The California Condor is one of the world's rarest birds, with just over 300 individuals in existence. Although believed to have once roamed across the whole of the U.S. continent, with evidence suggesting their range extended from British Columbia to Baja and across the southern U.S. to Florida, by the 1940s the species was limited to six counties in California north of Los Angeles. In1987 the population had been reduced to only 22 individuals living in the mountains above Santa Barbara. All 22 were captured and placed into a captive breeding program. The current population number now consists of both birds in captivity and those which have been released back into the wild with around 150 individuals in both populations. The individuals living in the wild can be found only in California, Baja and northern Arizona. Although the future looks a lot brighter for these huge birds, they still face threats from lead poisoning and predators.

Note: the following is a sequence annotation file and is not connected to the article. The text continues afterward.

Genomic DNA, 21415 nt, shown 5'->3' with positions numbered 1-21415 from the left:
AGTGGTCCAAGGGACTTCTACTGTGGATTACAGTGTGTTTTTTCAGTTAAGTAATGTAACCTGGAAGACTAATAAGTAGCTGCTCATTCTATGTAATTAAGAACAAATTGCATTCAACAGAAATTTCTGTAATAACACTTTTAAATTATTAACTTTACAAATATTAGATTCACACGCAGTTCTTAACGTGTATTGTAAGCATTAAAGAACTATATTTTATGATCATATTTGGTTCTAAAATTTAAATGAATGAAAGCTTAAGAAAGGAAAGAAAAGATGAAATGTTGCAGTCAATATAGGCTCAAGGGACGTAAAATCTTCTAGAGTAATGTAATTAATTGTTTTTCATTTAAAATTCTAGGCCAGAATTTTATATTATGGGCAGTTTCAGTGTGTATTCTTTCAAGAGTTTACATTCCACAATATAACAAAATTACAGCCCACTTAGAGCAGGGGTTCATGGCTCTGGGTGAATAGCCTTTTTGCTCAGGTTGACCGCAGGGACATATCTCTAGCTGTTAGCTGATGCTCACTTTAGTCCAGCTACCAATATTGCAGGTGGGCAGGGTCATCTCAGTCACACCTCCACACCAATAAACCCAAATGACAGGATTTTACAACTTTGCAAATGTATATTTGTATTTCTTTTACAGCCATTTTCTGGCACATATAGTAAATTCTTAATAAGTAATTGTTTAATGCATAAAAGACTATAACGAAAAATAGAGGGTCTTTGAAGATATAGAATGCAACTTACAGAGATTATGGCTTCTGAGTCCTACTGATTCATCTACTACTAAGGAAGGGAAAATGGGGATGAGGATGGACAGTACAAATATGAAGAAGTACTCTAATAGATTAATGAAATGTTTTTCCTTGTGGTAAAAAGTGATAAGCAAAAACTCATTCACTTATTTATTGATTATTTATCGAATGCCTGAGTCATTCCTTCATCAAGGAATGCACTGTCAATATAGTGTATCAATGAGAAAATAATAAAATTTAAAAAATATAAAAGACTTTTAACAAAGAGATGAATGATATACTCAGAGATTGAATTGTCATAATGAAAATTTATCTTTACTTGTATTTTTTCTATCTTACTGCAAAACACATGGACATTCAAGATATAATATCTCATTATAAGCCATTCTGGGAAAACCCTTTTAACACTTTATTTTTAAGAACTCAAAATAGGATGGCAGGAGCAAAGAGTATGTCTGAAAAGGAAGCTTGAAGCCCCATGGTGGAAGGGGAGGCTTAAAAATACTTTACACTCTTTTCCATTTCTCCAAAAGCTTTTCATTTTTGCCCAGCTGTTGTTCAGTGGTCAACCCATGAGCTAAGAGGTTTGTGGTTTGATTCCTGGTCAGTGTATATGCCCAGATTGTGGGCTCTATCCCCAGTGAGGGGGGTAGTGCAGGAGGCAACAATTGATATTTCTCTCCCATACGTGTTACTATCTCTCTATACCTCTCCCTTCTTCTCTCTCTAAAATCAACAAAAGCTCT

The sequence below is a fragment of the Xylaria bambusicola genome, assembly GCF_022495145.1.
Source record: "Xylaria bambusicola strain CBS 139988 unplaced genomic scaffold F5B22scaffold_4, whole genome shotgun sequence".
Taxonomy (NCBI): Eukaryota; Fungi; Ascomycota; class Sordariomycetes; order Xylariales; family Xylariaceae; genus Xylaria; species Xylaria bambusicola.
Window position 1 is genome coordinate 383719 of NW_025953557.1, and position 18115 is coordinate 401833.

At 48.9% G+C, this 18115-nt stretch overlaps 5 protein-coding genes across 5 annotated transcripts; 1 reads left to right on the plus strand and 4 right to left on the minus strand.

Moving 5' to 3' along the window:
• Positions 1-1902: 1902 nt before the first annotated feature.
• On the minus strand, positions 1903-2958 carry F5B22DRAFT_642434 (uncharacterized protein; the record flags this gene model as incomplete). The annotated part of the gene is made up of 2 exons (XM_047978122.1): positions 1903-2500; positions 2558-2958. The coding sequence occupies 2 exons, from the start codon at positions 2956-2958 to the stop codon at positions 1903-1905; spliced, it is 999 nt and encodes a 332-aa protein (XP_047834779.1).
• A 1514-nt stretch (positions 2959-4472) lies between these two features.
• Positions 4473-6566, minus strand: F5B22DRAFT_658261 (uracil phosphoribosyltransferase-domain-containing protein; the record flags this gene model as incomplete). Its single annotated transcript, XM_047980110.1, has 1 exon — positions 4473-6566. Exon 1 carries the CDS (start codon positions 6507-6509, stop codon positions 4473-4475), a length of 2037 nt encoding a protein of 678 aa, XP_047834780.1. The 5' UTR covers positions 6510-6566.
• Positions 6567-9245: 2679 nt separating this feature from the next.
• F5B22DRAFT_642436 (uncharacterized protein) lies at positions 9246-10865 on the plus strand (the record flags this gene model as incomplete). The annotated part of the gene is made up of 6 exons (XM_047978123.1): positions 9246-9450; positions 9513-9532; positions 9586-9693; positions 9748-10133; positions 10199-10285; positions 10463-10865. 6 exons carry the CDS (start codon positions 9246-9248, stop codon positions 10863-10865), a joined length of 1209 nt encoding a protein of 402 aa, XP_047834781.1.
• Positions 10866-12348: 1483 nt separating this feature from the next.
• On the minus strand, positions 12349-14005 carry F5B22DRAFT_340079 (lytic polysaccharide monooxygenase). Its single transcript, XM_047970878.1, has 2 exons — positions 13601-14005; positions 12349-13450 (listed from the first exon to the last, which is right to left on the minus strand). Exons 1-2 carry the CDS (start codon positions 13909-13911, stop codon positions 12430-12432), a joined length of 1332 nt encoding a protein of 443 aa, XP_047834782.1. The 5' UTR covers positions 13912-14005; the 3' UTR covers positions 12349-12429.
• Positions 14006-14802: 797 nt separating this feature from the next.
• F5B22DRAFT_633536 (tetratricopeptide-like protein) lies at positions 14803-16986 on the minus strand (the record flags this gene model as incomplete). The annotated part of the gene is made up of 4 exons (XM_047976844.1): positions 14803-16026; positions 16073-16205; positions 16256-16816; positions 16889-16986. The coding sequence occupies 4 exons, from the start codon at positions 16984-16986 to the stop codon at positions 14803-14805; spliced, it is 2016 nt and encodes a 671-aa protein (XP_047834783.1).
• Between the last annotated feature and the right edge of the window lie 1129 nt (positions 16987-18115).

Interesting fact #1: To avoid condor chicks becoming accustomed to human presence in captivity, chicks are fed by a human wearing a glove shaped like an adult California Condor to fool the condor chick into thinking it's being fed by its parent!